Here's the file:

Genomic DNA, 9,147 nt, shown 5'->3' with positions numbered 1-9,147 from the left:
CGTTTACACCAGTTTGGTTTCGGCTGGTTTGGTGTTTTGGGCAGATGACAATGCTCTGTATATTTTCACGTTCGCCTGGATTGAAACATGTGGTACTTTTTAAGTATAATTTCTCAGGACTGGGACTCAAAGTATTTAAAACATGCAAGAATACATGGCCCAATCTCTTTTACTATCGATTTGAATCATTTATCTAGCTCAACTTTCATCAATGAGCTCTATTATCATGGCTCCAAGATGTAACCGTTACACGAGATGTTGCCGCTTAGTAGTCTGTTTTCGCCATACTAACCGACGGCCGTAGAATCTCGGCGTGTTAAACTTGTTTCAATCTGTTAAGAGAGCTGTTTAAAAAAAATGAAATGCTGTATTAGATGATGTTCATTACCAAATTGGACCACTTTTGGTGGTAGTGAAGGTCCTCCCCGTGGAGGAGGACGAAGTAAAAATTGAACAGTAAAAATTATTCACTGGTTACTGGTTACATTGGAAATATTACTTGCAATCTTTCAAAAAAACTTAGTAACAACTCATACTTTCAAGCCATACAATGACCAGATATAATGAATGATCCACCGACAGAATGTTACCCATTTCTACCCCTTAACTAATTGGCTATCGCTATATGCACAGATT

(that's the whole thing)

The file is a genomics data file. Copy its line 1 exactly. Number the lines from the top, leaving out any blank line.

Genomic DNA, 9,147 nt, shown 5'->3' with positions numbered 1-9,147 from the left: